Hydrogen fuel-cell expert, Dr. David Hart, speaks at the symposium, image, Metrolinx

"Can we wean ourselves off imported oil is the important question. And as some industries become 'sunset industries', what is it that we can do to ensure employment and that big industrial companies find places to build machinery that add value?"

Hart said a major thrust toward clean energy and toward hydrogen fuel cells as part of that drive, comes from local authorities. He told the audience about the regional authority for Paris and area that is promoting incentives to encourage residents to use public transit, discounts on car-sharing subscriptions and free bike-sharing. The region is offering financial support to businesses to replace gasoline or diesel commercial vehicles with electric or natural gas. And it's intending to ban all diesel-powered vehicles in the area by 2025.

Hydrogen is light-weight, but high in energy, image, Alstom

Similarly, London intends to operate all of its single-level buses with zero emissions by next year, powering them either with electric batteries or fuel cells. Double-deckers must meet the target by 2020.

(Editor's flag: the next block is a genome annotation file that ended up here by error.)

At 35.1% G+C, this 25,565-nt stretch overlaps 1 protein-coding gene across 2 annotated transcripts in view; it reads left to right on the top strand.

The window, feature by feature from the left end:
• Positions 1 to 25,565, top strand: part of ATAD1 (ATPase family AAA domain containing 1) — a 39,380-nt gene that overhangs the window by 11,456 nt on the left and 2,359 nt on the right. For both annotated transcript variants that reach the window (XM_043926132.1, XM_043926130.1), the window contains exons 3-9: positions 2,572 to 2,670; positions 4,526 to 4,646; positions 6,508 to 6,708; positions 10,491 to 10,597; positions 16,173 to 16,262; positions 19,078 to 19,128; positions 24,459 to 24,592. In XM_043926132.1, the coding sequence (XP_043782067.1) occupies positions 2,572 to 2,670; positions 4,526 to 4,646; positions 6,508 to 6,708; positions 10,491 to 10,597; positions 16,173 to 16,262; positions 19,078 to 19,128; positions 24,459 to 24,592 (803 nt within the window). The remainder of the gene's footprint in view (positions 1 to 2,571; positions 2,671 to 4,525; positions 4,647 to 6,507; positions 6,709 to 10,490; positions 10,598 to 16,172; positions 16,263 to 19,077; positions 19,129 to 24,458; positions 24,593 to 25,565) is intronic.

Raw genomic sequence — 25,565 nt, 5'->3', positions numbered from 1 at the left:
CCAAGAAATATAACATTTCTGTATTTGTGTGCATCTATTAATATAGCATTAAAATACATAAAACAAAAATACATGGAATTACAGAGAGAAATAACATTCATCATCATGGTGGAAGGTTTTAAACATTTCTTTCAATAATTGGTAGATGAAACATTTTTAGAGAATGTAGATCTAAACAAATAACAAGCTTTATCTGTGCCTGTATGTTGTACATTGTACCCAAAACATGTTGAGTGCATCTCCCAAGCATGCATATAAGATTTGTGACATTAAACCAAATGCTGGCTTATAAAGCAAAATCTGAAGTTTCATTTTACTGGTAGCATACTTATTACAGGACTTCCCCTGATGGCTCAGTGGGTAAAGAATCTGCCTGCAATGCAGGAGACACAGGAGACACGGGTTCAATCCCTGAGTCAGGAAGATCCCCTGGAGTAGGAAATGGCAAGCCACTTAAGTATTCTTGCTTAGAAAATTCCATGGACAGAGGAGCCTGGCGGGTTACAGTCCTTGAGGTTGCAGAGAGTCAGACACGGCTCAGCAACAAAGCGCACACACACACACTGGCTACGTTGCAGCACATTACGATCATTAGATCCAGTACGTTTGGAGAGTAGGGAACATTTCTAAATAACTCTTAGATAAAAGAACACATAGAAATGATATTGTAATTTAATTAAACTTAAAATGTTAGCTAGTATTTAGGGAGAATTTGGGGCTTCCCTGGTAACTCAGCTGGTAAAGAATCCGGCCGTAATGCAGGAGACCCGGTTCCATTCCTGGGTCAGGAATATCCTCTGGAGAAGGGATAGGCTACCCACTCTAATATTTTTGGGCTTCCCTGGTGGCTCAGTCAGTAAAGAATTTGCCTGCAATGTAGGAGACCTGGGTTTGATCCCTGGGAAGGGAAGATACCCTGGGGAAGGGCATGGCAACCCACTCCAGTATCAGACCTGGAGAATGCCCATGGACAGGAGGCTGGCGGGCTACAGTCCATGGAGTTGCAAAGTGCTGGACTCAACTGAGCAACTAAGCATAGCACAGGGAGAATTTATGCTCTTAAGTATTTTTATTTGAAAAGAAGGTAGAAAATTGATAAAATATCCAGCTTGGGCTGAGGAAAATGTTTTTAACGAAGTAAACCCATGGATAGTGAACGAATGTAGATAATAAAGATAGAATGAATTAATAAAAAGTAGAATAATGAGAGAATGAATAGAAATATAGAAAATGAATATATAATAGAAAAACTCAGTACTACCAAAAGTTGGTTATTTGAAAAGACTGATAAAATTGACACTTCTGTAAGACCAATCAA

Among other nations, Japan's commitment to hydrogen is significant, across government and industry. According to Hart, the Japanese government's long-term strategy is to create a 'hydrogen society to maintain the country's industrial competitiveness, international obligations to reduce greenhouse gases and to decrease its dependence on imported energy. The government generously supports agencies that use hydrogen fuel cells and intends to build 160 hydrogen refuelling stations by the end of 2020. Major Japanese companies are looking to integrate hydrogen into their products, with Toyota and Honda selling fuel-cell cars. Kawasaki Heavy Industry is building a 'demonstration' tanker with hydrogen turbines. Japan intends to profile its commitment to hydrogen during the 2020 Tokyo Olympics by planning for 6,000 fuel-cell cars and 100 buses during the event.

Representatives of several multinational corporations spoke during the event to tell the audience that hydrogen-fuel-cell technology is becoming an increasingly important part of their activities.

Wolfram Schwaub, the Vice President of regional platforms, products and innovation at French rail vehicle manufacturer Alstom, described his company's work in developing a light rail vehicles with hydrogen fuel-cells as the power source. In a pilot project, Alstom replaced the diesel technology in one of its standard Coradia cars and inserted fuel-cell technology, to create the Coradia iLint, which, as UrbanToronto has previously reported, has been a successful experiment. At least one German state railway has ordered working models of the Coradia iLint cars and intends to put them into regular passenger service next year.